He did not know whether to be relieved or alarmed to see Siris talking to Melek. The former sounded irritated, irate even, and drew his sword just as the Acolyte crept down the gallery to get closer. Then a duel began, and the clashing of metal rang throughout the room. The raw, unrestrained power behind Siris' attacks was terrifying; he seemed to have lost control of his emotions, and was fighting in a maddened frenzy. This was not Siris. His voice was the same, but his demeanour had changed. Perhaps he had become unhinged after all of those years within the Vault, and had never recovered. The Acolyte clenched his jaw, spectating the duel with a frown, absorbing the rhythm of Siris' movements. The likelihood of being attacked if he tried to speak with him was high. But he would try regardless.
The duel ended when Siris' blade plunged through Melek's chest. The Deathless gurgled, dropping to his knees and then falling with a crash, leaving Siris to regain his breath and compose himself. The Acolyte smiled in grim satisfaction; no longer would he have to be a scout, or the other daerils his servants. Then, just as he was about to announce himself, a metal creature with small claws and glowing eyes came forward. Siris asked it a question - first wearily, and then with the tyrannical fury the Acolyte had glimpsed during his duel. The creature cowered and crawled towards the slab. The Acolyte did not understand its intentions until it tapped a Pangean symbol, and a shining pedestal arose from the ground; suspended above it was some sort of dark object. Siris took it and stowed it away. The Acolyte saw his opportunity, and vaulted over the gallery's balustrade, landing just before the victorious Deathless, who instinctively reached for his sword and shield.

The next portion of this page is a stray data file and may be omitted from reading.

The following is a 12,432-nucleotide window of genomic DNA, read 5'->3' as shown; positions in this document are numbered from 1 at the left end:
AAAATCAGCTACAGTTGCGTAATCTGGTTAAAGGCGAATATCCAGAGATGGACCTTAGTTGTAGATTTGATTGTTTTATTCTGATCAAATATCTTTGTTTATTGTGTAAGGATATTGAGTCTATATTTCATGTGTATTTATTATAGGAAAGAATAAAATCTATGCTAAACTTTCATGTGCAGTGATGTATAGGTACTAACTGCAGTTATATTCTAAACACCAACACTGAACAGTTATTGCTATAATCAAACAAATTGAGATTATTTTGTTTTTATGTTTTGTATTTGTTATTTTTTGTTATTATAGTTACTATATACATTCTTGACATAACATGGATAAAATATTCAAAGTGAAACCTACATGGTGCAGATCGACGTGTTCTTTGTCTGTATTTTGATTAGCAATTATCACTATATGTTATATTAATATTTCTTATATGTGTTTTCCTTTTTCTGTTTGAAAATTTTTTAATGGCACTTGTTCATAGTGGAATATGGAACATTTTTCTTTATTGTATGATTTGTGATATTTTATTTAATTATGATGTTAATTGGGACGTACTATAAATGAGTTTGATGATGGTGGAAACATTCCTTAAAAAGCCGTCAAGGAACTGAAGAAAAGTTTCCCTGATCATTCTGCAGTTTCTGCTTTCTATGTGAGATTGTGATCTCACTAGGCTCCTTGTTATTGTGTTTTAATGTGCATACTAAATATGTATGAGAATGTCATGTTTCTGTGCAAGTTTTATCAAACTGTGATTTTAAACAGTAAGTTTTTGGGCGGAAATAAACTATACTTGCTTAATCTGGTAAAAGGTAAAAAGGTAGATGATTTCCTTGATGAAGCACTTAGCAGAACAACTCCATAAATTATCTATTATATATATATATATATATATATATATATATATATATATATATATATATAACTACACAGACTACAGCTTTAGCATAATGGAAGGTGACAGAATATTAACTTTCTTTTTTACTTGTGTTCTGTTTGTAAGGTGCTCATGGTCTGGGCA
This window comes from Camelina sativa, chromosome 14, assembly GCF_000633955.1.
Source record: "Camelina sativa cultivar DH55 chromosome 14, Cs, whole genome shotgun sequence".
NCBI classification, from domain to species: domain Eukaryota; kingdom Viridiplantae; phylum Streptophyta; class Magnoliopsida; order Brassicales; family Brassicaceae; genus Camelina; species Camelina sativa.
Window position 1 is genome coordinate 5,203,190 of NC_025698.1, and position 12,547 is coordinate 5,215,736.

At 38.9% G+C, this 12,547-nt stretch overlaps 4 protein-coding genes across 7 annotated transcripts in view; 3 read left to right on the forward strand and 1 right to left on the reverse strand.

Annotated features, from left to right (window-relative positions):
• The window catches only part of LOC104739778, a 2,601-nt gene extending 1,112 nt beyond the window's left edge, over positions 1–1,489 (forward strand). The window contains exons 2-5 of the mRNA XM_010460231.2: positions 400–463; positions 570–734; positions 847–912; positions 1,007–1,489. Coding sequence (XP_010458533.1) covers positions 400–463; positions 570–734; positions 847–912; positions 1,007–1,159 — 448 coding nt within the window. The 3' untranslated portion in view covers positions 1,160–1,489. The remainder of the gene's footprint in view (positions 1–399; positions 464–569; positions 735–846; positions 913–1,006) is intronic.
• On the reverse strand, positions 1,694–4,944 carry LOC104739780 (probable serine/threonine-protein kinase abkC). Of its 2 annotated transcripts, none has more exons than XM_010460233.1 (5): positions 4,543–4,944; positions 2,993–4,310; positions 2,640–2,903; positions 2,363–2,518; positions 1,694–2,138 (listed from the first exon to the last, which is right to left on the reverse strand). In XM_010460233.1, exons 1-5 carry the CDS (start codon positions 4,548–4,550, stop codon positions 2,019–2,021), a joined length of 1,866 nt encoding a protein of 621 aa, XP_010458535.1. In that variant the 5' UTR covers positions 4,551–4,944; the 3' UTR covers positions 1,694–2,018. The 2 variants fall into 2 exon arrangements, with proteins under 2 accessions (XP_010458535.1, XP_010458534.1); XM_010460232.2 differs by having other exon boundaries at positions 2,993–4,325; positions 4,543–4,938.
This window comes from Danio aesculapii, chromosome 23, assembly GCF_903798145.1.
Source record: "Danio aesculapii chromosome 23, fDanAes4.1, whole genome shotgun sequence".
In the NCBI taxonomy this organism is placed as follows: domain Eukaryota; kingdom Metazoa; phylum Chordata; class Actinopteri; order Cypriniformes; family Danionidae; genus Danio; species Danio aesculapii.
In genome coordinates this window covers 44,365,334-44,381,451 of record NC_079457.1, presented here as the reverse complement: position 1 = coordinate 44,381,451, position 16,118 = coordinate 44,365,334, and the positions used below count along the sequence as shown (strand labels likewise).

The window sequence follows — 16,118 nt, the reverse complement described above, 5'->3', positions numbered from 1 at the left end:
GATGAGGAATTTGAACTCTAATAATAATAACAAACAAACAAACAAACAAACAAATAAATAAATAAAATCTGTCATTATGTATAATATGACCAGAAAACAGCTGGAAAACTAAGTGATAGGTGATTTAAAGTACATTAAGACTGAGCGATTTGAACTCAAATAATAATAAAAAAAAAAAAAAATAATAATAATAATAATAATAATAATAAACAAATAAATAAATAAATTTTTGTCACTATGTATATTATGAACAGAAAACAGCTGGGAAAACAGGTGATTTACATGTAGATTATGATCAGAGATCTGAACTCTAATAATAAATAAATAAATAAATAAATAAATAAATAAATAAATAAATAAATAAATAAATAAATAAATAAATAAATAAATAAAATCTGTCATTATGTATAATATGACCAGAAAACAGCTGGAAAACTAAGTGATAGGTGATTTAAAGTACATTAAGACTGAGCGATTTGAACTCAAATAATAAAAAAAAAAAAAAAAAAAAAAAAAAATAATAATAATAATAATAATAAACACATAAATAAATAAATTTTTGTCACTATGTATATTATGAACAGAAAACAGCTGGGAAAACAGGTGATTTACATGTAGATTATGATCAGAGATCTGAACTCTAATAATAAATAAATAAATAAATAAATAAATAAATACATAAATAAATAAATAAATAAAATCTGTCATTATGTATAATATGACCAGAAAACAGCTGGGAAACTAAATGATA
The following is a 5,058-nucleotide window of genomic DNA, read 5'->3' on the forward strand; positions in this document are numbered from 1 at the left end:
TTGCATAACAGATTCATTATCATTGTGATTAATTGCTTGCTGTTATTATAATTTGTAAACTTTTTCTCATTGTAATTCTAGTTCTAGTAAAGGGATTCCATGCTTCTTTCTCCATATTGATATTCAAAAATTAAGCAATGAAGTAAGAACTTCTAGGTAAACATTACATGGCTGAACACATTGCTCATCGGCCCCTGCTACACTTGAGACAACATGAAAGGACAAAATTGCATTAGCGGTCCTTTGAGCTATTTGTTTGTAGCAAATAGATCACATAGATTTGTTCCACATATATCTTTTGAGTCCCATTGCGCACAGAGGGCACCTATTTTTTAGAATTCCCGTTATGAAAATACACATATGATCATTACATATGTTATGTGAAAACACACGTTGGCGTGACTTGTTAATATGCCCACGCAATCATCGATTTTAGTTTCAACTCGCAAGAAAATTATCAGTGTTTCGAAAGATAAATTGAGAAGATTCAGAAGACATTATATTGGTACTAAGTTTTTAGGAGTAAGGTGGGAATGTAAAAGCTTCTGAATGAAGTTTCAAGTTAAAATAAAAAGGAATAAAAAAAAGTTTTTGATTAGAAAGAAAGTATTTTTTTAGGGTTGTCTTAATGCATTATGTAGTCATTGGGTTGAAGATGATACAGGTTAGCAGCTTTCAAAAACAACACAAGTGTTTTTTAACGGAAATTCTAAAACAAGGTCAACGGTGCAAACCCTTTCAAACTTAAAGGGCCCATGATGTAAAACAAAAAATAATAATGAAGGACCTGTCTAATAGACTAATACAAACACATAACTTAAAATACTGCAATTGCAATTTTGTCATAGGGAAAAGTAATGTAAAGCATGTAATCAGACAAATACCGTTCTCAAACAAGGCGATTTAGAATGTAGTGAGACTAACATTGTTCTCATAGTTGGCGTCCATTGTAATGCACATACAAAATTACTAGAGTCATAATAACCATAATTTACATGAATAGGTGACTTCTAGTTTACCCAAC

"Greetings, Siris of Lantimor," said the Acolyte, inclining his head.
The man relaxed. "I remember you. You're the Acolyte."
"So it would seem that we meet again, under similar circumstances: both with the duty to fight one another, and both ignoring it." He twirled Reaper. "You saved my life two years ago, even though you should have killed me. What changed your mind?"
Siris let out an exasperated sigh, one that betrayed his exhaustion with life. "If I knew, I would tell you."
"Tell me, then: why did you return to Saranthia?"
"To finish what I started," he said simply.
"That is hardly an answer."
"Answers are the very things I seek."
He grinned at the Deathless' elusiveness, despite the anger in his heart at the death of his fellow daerils, and gestured to Melek. "When he told us of a 'familiar individual' coming back to Saranthia, I knew it was you. But I am still intrigued as to why. You were imprisoned here for two years-" Siris turned his head away "-and have been quiet for some time. What unfinished business have you?"
"Contrary to what you say, I haven't been quiet in the slightest. The Worker of Secrets commands the Deathless, and used them to crush our rebellion."
"Rebellion?" said the Acolyte in disbelief.
"Yes. He killed hundreds of honest, innocent men, and the God King avenged them. It's a strange tale, but Raidriar was a true Aegis until the end." He sounded wistful. "I misjudged him. In his final moments, he sent me a piece of equipment to help me against the Worker, and stop his plans before they escalate and consume us."
"The God King, helping you against the Worker? But that was why you came here originally: to release the Worker, and disobey the Great Pact. How can he be your enemy, and the God King your friend?"
"In times of desperation, you see the truth."
"How poetic," remarked the Acolyte dryly. "Nevertheless, I cannot let you leave here unscathed. There was some truth in that Deathless named Melek: I have a purpose, and I must fulfil it."
Siris stepped forwards. "You don't have to fight me. Join Isa and I. Fight against the Deathless and the Worker. You have a higher purpose than this - we all do."
"No. I am merely a feral beast driven by base desires." He said it mockingly, and was pleased to see Siris ball his fists as he remembered. "Face me, Siris, and see how wrong you are when it comes to destiny."